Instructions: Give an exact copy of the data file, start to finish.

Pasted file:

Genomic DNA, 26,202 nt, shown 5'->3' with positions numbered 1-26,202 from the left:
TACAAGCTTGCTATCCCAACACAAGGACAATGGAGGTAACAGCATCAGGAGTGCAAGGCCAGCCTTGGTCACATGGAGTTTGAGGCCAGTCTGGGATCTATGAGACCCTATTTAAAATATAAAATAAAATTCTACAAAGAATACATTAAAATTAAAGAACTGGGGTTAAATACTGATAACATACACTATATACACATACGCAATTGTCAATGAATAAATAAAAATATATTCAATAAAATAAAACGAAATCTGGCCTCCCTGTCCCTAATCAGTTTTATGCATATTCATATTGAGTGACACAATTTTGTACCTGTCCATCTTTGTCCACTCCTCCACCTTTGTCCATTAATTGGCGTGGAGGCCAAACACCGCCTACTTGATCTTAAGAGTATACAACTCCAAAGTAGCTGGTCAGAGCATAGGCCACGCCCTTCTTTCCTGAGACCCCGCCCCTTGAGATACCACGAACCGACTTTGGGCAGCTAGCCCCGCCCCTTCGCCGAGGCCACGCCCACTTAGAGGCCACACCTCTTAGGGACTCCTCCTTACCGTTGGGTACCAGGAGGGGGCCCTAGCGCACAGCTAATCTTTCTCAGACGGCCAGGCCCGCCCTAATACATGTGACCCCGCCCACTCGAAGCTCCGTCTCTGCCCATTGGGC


Genomic DNA, 26,202 nt, shown 5'->3' with positions numbered 1-26,202 from the left:
TACAAGCTTGCTATCCCAACACAAGGACAATGGAGGTAACAGCATCAGGAGTGCAAGGCCAGCCTTGGTCACATGGAGTTTGAGGCCAGTCTGGGATCTATGAGACCCTATTTAAAATATAAAATAAAATTCTACAAAGAATACATTAAAATTAAAGAACTGGGGTTAAATACTGATAACATACACTATATACACATACGCAATTGTCAATGAATAAATAAAAATATATTCAATAAAATAAAACGAAATCTGGCCTCCCTGTCCCTAATCAGTTTTATGCATATTCATATTGAGTGACACAATTTTGTACCTGTCCATCTTTGTCCACTCCTCCACCTTTGTCCATTAATTGGCGTGGAGGCCAAACACCGCCTACTTGATCTTAAGAGTATACAACTCCAAAGTAGCTGGTCAGAGCATAGGCCACGCCCTTCTTTCCTGAGACCCCGCCCCTTGAGATACCACGAACCGACTTTGGGCAGCTAGCCCCGCCCCTTCGCCGAGGCCACGCCCACTTAGAGGCCACACCTCTTAGGGACTCCTCCTTACCGTTGGGTACCAGGAGGGGGCCCTAGCGCACAGCTAATCTTTCTCAGACGGCCAGGCCCGCCCTAATACATGTGACCCCGCCCACTCGAAGCTCCGTCTCTGCCCATTGGGC